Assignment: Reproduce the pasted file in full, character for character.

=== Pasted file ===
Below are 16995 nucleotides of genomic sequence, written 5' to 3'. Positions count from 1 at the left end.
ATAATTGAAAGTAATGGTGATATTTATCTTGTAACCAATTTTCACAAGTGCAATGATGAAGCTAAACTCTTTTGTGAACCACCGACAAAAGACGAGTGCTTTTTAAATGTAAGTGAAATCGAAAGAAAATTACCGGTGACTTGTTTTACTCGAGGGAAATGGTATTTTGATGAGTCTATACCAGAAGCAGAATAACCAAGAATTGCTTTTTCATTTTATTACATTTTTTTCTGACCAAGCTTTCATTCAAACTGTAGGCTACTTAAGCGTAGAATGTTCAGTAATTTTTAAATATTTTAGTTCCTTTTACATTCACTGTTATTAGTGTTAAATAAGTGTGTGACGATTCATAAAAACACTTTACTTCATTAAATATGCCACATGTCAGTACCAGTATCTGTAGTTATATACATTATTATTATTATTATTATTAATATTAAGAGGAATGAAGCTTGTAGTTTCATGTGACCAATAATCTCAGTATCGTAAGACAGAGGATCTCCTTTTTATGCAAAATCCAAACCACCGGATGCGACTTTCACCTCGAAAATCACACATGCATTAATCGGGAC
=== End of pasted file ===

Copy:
Below are 16995 nucleotides of genomic sequence, written 5' to 3'. Positions count from 1 at the left end.
ATAATTGAAAGTAATGGTGATATTTATCTTGTAACCAATTTTCACAAGTGCAATGATGAAGCTAAACTCTTTTGTGAACCACCGACAAAAGACGAGTGCTTTTTAAATGTAAGTGAAATCGAAAGAAAATTACCGGTGACTTGTTTTACTCGAGGGAAATGGTATTTTGATGAGTCTATACCAGAAGCAGAATAACCAAGAATTGCTTTTTCATTTTATTACATTTTTTTCTGACCAAGCTTTCATTCAAACTGTAGGCTACTTAAGCGTAGAATGTTCAGTAATTTTTAAATATTTTAGTTCCTTTTACATTCACTGTTATTAGTGTTAAATAAGTGTGTGACGATTCATAAAAACACTTTACTTCATTAAATATGCCACATGTCAGTACCAGTATCTGTAGTTATATACATTATTATTATTATTATTATTAATATTAAGAGGAATGAAGCTTGTAGTTTCATGTGACCAATAATCTCAGTATCGTAAGACAGAGGATCTCCTTTTTATGCAAAATCCAAACCACCGGATGCGACTTTCACCTCGAAAATCACACATGCATTAATCGGGAC